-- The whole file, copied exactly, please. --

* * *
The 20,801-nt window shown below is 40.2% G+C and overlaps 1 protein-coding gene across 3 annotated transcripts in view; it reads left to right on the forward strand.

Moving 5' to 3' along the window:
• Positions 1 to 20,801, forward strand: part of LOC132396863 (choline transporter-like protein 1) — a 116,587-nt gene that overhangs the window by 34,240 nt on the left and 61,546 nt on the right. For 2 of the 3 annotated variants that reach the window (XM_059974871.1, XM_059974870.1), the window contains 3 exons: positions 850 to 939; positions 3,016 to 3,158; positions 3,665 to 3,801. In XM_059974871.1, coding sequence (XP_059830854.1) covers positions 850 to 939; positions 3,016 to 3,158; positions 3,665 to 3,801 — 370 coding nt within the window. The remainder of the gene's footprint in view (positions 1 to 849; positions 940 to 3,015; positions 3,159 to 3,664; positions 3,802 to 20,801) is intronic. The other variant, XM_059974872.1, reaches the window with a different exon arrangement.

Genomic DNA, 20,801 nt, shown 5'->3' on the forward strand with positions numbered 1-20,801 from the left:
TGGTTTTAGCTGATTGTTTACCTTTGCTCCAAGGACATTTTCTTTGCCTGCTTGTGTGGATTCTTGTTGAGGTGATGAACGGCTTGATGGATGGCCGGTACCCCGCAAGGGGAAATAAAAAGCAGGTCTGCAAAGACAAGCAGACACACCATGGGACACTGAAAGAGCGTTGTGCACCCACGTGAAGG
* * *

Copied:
The 20,801-nt window shown below is 40.2% G+C and overlaps 1 protein-coding gene across 3 annotated transcripts in view; it reads left to right on the forward strand.

Moving 5' to 3' along the window:
• Positions 1 to 20,801, forward strand: part of LOC132396863 (choline transporter-like protein 1) — a 116,587-nt gene that overhangs the window by 34,240 nt on the left and 61,546 nt on the right. For 2 of the 3 annotated variants that reach the window (XM_059974871.1, XM_059974870.1), the window contains 3 exons: positions 850 to 939; positions 3,016 to 3,158; positions 3,665 to 3,801. In XM_059974871.1, coding sequence (XP_059830854.1) covers positions 850 to 939; positions 3,016 to 3,158; positions 3,665 to 3,801 — 370 coding nt within the window. The remainder of the gene's footprint in view (positions 1 to 849; positions 940 to 3,015; positions 3,159 to 3,664; positions 3,802 to 20,801) is intronic. The other variant, XM_059974872.1, reaches the window with a different exon arrangement.

Genomic DNA, 20,801 nt, shown 5'->3' on the forward strand with positions numbered 1-20,801 from the left:
TGGTTTTAGCTGATTGTTTACCTTTGCTCCAAGGACATTTTCTTTGCCTGCTTGTGTGGATTCTTGTTGAGGTGATGAACGGCTTGATGGATGGCCGGTACCCCGCAAGGGGAAATAAAAAGCAGGTCTGCAAAGACAAGCAGACACACCATGGGACACTGAAAGAGCGTTGTGCACCCACGTGAAGG